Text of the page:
Now, I know there are ways to getting around this – I could make all the pancakes and then keep them warm in the oven, for instance. But I wanted a recipe that would cut down on steps, not add to them.

Pancake, pre-oven

Turns out my slothfulness can be rewarded with something delicious. This recipe yields a sweet, eggy base with an apple topping that can be likened to pie filling. Yes, pie. (You should already be heading to your kitchen.) Clean-up is painless, and it takes a grand total of ten minutes for it to rise in the oven, all puffy and golden.

But when it comes down it, the salty sides are what get me out of bed. I first thought about trying chorizo hash, which is always a hit, but I find it a little heavy first thing in the morning.  So I decided to use up the rest of the lean, hot turkey sausage I had and see what would happen.

I was happy with the results but would recommend two things: a) potatoes love salt so season with a generous hand, and b) make sure to take the time to squeeze out as much water as you possibly can from the grated potatoes. It makes all the difference when you’re aiming for that great, crispy texture.

Lastly, this hash exhibits one of my favorite qualities in home-cooking: it makes for excellent leftovers. Top it with a fried egg and you’ve got yourself a more than respectable lunch the next day. Which means more time re-watching your favorite TV scenes, like this one.

Pancake, post-flip

Baked Apple Pancake

(adapted from Bon Apetit)

  • 1 Granny Smith apple, seeded, peeled, cut into 1/4-inch-thick slices
  • 2 teaspoons fresh lemon juice
  • 4 large eggs
  • 3/4 cup whole milk
  • 3/4 cup all purpose flour
  • 1 tablespoon plus 1/8 cup sugar
  • 1/4 teaspoon salt
  • 1/8 cup (packed) dark brown sugar
  • 1/2 teaspoons ground cinnamon
  • 4 tablespoons (1/2 stick) unsalted butter

Preheat oven to 450°F. Toss apple slices with lemon juice and a sprinkling of sugar in medium bowl.

Whisk eggs and milk in large bowl to blend. Add flour, 1 tablespoon sugar and salt; whisk until batter is almost smooth (small lumps of flour will remain).

Mix brown sugar, cinnamon and remaining sugar in small bowl.

Melt 1 tablespoon butter in a nonstick, oven-proof skillet over medium heat. Pour batter into the skillet. Arrange the apple slices evenly over batter.

Transfer  to oven and bake until pancakes are set around edges but still wet in center, about 6 to 8 minutes. Remove from oven; sprinkle brown sugar mixture over the pancake. Dot with 1 tablespoon of butter. Using spatula, carefully turn pancake over. (I had someone hold the skillet while I used two spatulas to flip.) Return to oven. Bake until the pancake rise, sugar mixture melts to sauce consistency and top of pancakes is golden, about 3 to 6 minutes. Cut into quarters and invert onto plates. Serve warm.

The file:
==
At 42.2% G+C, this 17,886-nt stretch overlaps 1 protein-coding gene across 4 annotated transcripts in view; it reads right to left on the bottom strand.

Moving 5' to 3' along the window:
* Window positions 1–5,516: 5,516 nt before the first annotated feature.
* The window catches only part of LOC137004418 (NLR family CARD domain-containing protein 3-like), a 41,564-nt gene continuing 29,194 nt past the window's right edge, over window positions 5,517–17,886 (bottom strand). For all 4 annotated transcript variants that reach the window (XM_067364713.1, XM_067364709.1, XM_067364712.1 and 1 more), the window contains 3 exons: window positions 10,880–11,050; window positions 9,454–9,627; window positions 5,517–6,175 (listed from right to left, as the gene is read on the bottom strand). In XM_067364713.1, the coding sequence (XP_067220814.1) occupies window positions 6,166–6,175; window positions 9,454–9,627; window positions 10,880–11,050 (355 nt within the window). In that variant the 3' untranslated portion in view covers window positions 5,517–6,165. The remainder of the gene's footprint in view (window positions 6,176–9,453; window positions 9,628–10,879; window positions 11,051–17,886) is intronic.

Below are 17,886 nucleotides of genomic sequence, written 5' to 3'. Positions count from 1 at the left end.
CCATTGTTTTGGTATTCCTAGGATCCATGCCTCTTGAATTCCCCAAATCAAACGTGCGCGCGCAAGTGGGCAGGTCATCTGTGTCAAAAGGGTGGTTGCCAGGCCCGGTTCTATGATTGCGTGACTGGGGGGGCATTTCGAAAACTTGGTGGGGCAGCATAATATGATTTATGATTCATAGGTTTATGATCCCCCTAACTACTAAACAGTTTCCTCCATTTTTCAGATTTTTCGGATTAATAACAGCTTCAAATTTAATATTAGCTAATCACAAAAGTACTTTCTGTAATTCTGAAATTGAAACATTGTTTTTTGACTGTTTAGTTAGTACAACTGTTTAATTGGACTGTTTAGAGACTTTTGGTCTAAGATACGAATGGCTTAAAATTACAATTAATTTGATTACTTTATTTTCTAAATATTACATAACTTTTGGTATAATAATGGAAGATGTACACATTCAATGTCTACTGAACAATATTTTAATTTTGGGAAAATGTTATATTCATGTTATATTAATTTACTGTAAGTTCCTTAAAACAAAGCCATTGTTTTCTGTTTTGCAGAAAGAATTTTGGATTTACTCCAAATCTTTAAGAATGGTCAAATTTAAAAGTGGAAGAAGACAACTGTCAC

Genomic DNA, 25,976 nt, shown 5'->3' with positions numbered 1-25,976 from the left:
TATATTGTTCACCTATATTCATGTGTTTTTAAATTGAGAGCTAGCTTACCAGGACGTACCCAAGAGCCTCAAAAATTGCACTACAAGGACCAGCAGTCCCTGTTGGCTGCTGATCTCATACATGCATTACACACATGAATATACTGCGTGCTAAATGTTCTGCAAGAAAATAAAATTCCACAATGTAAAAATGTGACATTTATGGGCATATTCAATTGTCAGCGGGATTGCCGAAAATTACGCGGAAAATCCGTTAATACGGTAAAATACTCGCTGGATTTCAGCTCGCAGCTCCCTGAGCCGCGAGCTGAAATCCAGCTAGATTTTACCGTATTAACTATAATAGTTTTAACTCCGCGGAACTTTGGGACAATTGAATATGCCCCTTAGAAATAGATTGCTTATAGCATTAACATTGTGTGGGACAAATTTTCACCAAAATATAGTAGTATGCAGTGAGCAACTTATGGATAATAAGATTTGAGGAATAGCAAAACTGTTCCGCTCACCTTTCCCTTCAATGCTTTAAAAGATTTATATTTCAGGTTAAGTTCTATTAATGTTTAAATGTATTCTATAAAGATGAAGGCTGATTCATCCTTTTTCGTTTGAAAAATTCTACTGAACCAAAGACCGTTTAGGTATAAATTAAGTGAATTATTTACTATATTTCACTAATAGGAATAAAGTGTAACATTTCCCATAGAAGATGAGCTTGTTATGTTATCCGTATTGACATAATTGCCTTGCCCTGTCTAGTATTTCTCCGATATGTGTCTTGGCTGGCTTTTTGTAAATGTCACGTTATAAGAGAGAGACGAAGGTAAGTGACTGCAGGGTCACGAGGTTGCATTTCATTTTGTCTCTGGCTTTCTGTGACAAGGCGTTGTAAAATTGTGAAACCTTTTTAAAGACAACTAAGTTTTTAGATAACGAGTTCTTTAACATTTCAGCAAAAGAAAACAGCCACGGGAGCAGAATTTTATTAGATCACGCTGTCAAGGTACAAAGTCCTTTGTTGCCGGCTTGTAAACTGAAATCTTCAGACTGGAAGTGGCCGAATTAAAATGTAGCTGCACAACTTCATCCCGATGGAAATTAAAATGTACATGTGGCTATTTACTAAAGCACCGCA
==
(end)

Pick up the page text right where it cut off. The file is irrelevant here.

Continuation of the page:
Turkey Sausage Potato Hash

3 large russet potatoes, peeled
1 large onion
2-3 cloves of garlic
1 bell pepper, any color
2-3 links of hot, lean turkey sausage (or any sausage of choice)
1/2 teaspoon of paprika (if you have smoked paprika on hand, that would work well too)
1/2 teaspoon of all-purpose seasoning OR a handful of fresh parsley
1 tablespoon of butter
salt and freshly ground pepper

Start by scrubbing and peeling your potatoes. Using the largest hole on your box grater, grate the potatoes, and then squeeze as much excess water from the potatoes as possible. Put grated potatoes in a medium to large bowl and set aside.

Dice up your large onion, and in a pan (cast iron or something else non-stick works great here) sautee your onion in 2 tablespoons of cooking oil (olive or canola) until translucent. Add your cloves of minced garlic, followed by your diced bell pepper. It’s preferable if the onions start to brown, but make sure to not burn the garlic. Once the bell peppers start to soften, sprinkle the mixture with some salt (about 1/2 a teaspoon) and a few cracks of fresh black pepper. Turn stove off and add mixture to your bowl of grated potatoes.

Using the same pan, begin to cook your sausage. Break the meat into bits with a wooden spoon and let the meat brown on all sides. Turn off stove, and add browned bits to your potato mixture.

Add another 1/2 teaspoon of salt, more pepper, paprika and your all-purpose seasoning or fresh herbs to the bowl. Mix well.

Using the same pan, melt a tablespoon of butter on medium high heat. Add your potato mixture to the pan, pressing down well so the mixture is evenly pressed down in the pan. Let cook for several minutes until it’s very well browned on one side. Begin to break up and flip on its other side. You want your hash very well browned.

Taste and add more salt if needed. Serve with your favorite hot sauce, if you’re anything like me.